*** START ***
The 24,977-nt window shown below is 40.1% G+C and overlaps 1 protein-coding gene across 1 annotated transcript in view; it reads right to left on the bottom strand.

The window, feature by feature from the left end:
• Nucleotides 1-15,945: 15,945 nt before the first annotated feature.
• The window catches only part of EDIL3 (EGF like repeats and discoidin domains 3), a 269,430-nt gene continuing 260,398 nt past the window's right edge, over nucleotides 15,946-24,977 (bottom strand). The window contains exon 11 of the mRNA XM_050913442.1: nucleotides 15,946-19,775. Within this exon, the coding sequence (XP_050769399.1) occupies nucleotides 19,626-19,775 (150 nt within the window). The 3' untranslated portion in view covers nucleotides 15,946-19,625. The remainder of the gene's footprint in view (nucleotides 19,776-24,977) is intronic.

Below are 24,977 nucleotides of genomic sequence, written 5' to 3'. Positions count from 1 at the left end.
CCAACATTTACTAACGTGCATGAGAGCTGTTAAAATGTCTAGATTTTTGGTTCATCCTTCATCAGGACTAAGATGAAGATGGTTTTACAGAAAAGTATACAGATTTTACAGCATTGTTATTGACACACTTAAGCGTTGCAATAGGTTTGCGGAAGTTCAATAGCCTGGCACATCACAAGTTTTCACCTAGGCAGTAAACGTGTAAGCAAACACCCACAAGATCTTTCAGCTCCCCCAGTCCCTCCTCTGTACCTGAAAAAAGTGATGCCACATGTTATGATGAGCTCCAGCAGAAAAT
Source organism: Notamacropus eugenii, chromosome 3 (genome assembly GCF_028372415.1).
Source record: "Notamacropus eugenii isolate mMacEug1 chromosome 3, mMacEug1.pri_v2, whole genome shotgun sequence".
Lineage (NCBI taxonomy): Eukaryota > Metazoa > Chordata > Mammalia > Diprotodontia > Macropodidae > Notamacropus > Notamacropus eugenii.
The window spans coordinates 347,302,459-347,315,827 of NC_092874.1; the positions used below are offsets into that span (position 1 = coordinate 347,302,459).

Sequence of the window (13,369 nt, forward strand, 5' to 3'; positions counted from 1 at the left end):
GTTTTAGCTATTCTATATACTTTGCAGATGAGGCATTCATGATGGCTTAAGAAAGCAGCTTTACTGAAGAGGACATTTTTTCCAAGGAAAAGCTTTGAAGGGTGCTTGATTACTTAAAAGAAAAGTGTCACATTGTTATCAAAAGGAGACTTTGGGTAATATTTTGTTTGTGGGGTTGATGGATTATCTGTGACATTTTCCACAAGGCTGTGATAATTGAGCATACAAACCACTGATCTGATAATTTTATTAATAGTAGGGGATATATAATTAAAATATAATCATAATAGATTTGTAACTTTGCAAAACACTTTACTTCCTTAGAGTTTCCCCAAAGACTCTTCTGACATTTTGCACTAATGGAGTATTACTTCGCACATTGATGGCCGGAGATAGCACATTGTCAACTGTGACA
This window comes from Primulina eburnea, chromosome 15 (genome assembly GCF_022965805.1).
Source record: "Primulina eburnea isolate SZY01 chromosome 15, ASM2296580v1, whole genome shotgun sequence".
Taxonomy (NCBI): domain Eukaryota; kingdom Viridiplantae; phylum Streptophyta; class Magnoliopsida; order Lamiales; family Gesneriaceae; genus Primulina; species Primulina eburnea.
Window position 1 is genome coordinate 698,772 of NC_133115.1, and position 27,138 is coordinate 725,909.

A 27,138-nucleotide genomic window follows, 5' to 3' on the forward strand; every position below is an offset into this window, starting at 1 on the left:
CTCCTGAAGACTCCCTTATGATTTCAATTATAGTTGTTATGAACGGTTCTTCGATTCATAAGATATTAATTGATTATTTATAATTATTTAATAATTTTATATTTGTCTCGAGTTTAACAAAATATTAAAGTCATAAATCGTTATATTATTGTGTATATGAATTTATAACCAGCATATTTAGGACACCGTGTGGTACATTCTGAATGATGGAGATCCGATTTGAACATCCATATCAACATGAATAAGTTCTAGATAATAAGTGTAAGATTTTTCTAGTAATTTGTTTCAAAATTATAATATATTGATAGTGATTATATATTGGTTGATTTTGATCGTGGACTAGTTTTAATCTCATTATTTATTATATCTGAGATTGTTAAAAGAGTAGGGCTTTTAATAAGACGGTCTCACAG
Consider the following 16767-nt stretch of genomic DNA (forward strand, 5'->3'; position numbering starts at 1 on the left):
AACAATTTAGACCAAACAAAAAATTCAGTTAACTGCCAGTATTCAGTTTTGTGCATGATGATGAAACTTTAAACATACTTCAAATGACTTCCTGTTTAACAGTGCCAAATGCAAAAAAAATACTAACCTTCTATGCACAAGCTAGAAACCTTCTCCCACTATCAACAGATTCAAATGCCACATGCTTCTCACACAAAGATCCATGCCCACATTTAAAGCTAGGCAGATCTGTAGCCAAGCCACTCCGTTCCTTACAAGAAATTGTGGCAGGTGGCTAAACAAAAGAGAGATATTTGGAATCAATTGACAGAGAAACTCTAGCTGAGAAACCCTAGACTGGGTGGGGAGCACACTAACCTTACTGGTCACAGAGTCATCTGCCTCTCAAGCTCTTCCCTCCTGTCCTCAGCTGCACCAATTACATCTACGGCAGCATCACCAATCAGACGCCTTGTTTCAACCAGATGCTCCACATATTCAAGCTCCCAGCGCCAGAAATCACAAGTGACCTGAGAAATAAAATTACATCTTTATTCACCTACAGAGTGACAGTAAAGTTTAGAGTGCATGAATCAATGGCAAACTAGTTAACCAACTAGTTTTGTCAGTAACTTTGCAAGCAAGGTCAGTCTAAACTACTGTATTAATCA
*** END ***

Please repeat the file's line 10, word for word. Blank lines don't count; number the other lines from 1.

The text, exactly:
The window spans coordinates 347,302,459-347,315,827 of NC_092874.1; the positions used below are offsets into that span (position 1 = coordinate 347,302,459).